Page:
The Mumford Effect

The Lumieers, Farm, fall, blue sky

Three days ago Mumford and Sons released their much-anticipated second album, Babel. Okay, here’s the thing: I haven’t actually listened to it yet apart from the single “I Will Wait” and the leaked tunes from a few months ago. So… I kinda dropped the ball on that one. From what I can remember though, the songs followed the Mumford standard: start slow- then, with rustic fervour, get faster and faster and faster. Really though, you’ve got nothing to worry, it’ll just more of a good thing.

Gosh I'm so tired of listening to Mumford and Sons said no one ever

What I’m actually going to talk about is the floodgates Mumford and Sons opened for more banjo-style, alternative-folk groups to gain notoriety. I’ve featured a few of them here on SS&ND over the past couple years. Acts like: The Barr Brothers (posts: here, here and here,) Of Monsters and Men,  Buxton, Milo Greene, Peggy Sue, and Alexander (From Edward Sharpe & the Magnetic Zeros.) These are exactly the type of bands you could see jumping on an old steam train in the midwest and playing while cornfields flashed by… oh wait:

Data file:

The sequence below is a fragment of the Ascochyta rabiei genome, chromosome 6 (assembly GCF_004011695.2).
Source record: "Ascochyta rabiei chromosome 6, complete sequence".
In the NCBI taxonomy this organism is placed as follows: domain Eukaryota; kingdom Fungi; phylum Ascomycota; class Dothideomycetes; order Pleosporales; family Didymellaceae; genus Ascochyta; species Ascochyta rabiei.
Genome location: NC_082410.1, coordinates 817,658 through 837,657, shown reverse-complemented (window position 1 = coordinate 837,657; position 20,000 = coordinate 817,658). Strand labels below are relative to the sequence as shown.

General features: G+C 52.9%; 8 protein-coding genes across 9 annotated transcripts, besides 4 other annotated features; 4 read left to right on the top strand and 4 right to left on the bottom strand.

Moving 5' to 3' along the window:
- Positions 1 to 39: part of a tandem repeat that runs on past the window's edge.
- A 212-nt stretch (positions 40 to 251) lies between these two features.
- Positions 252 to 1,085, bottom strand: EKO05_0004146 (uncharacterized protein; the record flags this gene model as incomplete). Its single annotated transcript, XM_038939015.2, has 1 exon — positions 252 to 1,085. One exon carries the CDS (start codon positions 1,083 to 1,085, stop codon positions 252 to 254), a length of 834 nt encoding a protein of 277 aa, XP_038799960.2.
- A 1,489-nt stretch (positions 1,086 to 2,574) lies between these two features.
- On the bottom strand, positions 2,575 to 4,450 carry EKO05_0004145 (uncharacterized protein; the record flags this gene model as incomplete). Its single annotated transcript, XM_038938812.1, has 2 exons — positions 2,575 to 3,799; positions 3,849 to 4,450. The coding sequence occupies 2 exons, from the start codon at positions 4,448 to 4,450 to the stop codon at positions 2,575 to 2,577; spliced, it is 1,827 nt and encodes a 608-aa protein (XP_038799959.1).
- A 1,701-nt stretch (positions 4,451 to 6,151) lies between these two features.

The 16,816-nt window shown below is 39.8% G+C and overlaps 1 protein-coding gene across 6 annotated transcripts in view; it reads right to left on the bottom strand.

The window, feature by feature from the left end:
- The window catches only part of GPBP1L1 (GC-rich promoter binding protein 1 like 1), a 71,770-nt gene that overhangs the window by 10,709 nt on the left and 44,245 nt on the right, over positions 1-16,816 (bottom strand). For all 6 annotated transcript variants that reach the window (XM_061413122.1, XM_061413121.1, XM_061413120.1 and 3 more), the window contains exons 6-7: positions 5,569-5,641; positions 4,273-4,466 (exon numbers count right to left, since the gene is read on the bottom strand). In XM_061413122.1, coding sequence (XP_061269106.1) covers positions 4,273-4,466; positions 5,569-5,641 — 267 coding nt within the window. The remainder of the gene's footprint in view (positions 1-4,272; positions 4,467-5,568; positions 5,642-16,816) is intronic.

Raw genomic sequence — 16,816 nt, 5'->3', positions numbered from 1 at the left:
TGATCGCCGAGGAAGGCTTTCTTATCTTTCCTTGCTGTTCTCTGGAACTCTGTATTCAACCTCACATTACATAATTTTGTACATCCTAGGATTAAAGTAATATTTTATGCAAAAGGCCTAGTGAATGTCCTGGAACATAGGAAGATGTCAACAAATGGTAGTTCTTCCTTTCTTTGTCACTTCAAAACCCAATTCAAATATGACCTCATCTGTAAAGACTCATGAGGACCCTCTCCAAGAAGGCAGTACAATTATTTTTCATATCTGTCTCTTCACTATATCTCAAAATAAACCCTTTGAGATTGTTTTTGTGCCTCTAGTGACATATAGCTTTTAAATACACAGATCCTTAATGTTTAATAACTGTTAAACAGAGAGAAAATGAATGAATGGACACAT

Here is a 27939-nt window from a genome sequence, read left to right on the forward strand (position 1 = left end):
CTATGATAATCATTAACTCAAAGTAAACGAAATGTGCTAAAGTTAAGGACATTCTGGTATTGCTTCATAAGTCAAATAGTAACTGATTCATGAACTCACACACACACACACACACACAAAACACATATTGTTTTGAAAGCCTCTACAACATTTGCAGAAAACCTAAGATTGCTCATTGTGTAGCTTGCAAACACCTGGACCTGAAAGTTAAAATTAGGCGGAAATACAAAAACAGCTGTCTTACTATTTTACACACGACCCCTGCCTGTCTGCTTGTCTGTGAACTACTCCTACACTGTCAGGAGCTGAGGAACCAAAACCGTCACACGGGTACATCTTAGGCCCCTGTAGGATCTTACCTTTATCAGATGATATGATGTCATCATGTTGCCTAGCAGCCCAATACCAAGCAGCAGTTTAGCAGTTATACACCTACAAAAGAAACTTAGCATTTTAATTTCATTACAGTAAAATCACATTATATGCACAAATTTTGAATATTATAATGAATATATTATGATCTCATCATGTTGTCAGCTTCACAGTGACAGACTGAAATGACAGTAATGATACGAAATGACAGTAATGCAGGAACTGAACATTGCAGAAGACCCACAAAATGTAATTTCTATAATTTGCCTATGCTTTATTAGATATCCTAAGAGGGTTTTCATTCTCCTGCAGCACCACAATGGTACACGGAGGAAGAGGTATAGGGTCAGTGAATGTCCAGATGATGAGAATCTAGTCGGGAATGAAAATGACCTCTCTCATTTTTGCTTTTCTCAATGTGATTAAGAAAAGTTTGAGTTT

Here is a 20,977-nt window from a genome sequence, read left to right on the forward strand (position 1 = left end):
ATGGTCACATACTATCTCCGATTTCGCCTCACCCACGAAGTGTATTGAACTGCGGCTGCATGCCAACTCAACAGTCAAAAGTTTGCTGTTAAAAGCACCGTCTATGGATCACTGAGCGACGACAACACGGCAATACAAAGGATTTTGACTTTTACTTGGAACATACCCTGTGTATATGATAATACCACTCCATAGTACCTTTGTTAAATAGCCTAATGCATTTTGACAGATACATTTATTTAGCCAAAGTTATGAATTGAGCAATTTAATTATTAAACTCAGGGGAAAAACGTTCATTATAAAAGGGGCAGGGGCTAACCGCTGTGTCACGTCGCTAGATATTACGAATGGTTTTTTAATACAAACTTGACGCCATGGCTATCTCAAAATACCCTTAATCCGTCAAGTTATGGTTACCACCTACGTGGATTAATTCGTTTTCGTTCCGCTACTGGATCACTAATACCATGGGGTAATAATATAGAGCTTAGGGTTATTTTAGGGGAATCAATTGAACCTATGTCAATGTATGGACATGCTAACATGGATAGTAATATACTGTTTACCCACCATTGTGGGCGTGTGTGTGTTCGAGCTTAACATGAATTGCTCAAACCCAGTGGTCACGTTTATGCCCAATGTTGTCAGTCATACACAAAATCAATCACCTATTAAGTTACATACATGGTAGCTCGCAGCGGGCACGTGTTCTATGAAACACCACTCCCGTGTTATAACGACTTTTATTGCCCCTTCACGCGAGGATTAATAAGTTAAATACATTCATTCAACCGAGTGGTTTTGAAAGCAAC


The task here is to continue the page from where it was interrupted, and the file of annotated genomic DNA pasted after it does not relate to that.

Anyway, this post is about another such band. After seven years of writing and performing, The Lumineers were finally given a real chance and released an album in April 2012.

Their entrancing first single:

“Ho Hey” by The Lumineers


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